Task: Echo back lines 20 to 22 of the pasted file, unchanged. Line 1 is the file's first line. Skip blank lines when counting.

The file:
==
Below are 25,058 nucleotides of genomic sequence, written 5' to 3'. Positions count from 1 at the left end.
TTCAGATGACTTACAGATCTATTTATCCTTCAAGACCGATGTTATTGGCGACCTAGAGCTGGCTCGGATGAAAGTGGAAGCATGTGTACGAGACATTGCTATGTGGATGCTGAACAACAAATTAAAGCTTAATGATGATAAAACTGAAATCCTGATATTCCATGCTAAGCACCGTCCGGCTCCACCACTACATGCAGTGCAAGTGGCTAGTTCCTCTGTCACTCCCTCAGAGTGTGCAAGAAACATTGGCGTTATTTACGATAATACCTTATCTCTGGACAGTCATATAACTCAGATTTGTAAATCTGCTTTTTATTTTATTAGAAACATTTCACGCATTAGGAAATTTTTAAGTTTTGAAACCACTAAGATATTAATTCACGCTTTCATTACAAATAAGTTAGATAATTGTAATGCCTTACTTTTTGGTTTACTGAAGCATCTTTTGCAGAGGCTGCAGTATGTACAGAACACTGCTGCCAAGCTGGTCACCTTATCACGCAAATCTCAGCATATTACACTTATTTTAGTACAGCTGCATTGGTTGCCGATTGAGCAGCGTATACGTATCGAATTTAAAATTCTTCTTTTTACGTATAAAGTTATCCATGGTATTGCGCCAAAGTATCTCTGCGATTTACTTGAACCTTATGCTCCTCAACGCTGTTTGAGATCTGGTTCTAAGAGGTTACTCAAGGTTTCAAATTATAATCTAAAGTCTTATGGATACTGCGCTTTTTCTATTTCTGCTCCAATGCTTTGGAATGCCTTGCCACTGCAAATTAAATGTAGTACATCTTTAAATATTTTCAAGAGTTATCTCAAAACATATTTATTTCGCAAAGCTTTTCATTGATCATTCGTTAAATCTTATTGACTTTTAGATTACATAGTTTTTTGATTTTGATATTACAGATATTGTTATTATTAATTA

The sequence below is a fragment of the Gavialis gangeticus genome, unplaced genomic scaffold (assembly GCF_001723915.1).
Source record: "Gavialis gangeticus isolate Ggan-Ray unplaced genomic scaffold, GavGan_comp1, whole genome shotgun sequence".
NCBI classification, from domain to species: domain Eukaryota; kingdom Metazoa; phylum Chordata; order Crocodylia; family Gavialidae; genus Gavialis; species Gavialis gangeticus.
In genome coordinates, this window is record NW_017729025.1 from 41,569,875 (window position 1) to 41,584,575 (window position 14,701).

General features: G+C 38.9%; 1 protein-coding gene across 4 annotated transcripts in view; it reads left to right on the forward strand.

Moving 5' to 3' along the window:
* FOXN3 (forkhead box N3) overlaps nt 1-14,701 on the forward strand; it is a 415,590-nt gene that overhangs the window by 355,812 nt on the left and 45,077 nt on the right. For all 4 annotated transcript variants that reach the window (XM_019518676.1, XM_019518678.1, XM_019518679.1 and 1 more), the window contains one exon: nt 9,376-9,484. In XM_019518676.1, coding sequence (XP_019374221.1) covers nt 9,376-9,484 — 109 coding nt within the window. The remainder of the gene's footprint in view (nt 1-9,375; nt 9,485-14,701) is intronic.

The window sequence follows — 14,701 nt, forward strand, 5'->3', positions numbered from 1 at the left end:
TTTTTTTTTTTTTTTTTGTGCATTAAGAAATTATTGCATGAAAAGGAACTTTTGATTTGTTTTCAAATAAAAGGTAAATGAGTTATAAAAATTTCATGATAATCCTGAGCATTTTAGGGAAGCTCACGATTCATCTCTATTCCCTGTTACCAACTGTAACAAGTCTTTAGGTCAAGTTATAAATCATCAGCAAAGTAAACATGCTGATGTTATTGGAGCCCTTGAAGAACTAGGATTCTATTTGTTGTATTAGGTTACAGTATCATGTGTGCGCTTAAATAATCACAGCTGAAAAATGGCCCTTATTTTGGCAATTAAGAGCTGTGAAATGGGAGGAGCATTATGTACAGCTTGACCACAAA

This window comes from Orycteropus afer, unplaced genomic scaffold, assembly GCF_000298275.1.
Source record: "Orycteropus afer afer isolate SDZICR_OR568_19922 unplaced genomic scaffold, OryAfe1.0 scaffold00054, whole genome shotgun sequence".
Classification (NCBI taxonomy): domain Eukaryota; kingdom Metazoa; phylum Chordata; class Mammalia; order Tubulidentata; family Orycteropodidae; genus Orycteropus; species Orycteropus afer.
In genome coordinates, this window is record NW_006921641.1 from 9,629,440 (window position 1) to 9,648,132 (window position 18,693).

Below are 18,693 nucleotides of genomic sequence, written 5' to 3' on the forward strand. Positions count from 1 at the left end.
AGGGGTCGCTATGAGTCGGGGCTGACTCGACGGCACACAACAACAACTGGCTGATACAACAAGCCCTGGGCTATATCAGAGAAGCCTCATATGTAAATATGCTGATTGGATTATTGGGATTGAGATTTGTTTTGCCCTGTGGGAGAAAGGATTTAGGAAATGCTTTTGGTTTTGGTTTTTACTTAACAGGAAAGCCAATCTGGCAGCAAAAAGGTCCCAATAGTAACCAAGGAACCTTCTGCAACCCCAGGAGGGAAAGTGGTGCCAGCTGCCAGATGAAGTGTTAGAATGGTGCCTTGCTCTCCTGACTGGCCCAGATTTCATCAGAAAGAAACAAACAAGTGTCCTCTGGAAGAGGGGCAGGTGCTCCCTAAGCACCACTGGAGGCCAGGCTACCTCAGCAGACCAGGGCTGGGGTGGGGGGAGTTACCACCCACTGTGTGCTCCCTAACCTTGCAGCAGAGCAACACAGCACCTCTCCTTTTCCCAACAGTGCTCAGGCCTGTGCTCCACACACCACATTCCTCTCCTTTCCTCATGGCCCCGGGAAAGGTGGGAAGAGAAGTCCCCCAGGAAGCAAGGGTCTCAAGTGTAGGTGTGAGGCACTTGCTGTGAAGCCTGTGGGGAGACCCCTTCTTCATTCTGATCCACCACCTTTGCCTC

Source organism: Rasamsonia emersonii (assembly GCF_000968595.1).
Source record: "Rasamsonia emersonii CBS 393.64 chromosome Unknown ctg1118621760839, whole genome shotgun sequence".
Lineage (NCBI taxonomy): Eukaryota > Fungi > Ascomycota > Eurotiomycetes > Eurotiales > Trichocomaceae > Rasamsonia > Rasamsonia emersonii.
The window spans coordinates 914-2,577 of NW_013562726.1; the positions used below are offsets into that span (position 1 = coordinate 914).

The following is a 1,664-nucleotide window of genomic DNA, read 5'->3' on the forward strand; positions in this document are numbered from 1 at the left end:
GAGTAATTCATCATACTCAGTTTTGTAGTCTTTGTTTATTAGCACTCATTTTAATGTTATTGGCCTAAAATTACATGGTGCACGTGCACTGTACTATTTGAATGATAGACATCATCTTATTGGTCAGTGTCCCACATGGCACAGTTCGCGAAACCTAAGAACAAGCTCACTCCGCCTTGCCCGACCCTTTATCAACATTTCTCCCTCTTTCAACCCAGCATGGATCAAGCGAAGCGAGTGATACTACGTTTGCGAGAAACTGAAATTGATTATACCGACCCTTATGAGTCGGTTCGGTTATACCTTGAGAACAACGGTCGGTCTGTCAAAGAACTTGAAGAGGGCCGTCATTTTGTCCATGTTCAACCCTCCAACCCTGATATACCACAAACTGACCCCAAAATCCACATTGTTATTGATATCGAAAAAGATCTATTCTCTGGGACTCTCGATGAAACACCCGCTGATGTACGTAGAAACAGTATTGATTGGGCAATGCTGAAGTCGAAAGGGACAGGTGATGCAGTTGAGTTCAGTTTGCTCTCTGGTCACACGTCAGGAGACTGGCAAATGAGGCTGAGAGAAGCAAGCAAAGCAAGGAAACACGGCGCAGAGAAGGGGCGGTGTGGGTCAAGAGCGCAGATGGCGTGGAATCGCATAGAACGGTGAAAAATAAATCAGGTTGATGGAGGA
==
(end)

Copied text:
Lineage (NCBI taxonomy): Eukaryota > Fungi > Ascomycota > Eurotiomycetes > Eurotiales > Trichocomaceae > Rasamsonia > Rasamsonia emersonii.
The window spans coordinates 914-2,577 of NW_013562726.1; the positions used below are offsets into that span (position 1 = coordinate 914).

The following is a 1,664-nucleotide window of genomic DNA, read 5'->3' on the forward strand; positions in this document are numbered from 1 at the left end: